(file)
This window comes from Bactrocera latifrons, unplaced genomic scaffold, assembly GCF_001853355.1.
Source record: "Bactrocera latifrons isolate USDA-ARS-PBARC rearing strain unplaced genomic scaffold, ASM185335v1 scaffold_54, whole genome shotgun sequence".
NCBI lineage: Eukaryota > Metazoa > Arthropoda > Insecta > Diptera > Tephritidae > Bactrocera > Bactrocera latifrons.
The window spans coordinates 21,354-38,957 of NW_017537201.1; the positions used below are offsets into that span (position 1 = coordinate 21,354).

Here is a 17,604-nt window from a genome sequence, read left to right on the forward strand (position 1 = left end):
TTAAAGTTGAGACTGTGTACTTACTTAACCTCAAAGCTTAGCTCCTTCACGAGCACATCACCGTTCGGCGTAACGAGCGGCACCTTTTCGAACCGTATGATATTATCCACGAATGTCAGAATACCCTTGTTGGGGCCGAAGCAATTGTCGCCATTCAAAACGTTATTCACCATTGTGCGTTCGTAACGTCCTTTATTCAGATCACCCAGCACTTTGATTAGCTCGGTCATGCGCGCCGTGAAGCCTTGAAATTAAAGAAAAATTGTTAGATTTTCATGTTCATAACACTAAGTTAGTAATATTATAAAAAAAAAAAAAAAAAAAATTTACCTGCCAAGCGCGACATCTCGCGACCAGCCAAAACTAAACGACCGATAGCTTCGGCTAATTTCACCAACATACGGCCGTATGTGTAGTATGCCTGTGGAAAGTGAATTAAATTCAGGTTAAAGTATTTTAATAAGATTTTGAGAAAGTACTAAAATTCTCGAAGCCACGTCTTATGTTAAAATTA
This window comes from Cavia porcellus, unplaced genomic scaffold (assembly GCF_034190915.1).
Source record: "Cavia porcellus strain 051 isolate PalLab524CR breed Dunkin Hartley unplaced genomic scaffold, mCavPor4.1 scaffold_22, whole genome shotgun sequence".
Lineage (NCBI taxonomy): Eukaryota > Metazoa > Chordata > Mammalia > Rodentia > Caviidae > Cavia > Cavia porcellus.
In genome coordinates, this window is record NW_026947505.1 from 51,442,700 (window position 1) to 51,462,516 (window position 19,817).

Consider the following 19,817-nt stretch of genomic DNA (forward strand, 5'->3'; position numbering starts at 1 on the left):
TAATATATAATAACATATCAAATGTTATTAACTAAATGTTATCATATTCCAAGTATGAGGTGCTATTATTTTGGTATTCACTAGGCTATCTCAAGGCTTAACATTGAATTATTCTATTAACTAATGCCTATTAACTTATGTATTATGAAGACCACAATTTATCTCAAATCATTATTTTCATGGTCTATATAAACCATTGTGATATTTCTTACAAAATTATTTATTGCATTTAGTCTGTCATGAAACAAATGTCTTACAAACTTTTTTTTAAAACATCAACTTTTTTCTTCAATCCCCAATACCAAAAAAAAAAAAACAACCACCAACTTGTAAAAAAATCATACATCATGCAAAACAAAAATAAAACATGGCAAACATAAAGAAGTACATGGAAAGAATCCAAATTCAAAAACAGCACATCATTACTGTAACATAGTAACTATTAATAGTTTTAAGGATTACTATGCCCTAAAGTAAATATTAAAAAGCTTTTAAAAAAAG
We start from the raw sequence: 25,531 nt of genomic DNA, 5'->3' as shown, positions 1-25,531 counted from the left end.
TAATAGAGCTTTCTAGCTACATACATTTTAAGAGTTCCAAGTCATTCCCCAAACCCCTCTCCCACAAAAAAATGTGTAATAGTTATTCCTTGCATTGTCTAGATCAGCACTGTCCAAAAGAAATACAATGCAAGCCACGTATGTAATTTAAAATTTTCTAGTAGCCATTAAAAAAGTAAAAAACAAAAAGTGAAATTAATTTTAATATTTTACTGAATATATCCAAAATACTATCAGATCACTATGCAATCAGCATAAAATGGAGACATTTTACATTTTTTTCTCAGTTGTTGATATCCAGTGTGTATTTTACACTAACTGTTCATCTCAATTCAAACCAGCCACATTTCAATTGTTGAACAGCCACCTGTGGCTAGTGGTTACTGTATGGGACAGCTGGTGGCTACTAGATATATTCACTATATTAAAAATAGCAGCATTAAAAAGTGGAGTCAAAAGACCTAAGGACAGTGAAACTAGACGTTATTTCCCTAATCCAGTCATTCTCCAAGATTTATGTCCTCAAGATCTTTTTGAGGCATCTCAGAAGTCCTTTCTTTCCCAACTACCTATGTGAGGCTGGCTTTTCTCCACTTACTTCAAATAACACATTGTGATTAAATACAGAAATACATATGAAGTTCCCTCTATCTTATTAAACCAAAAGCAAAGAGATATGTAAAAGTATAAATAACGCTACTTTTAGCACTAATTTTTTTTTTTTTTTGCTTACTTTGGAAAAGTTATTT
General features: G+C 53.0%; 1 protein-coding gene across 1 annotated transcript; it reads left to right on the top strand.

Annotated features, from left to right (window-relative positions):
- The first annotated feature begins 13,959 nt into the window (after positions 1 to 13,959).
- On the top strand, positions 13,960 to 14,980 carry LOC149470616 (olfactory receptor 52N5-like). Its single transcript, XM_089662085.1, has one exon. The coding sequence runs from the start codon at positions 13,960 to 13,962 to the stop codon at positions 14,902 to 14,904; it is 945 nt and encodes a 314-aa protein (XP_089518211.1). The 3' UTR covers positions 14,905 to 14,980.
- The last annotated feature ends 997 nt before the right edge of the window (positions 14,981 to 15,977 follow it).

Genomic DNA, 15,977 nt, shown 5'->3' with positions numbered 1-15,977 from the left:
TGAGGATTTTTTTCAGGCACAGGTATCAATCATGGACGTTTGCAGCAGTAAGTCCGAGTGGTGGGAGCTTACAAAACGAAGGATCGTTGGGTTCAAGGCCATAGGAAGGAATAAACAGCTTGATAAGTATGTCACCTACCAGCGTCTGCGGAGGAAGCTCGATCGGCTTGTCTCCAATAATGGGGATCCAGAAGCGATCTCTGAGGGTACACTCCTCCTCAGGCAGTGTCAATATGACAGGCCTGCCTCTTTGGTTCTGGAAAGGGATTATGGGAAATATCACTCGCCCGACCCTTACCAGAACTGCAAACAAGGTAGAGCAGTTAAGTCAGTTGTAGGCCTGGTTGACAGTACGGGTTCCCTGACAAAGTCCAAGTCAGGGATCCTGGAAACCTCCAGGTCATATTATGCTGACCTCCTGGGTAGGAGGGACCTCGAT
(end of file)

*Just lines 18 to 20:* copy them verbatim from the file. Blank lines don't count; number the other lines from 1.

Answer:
- On the top strand, positions 13,960 to 14,980 carry LOC149470616 (olfactory receptor 52N5-like). Its single transcript, XM_089662085.1, has one exon. The coding sequence runs from the start codon at positions 13,960 to 13,962 to the stop codon at positions 14,902 to 14,904; it is 945 nt and encodes a 314-aa protein (XP_089518211.1). The 3' UTR covers positions 14,905 to 14,980.
- The last annotated feature ends 997 nt before the right edge of the window (positions 14,981 to 15,977 follow it).

Genomic DNA, 15,977 nt, shown 5'->3' with positions numbered 1-15,977 from the left: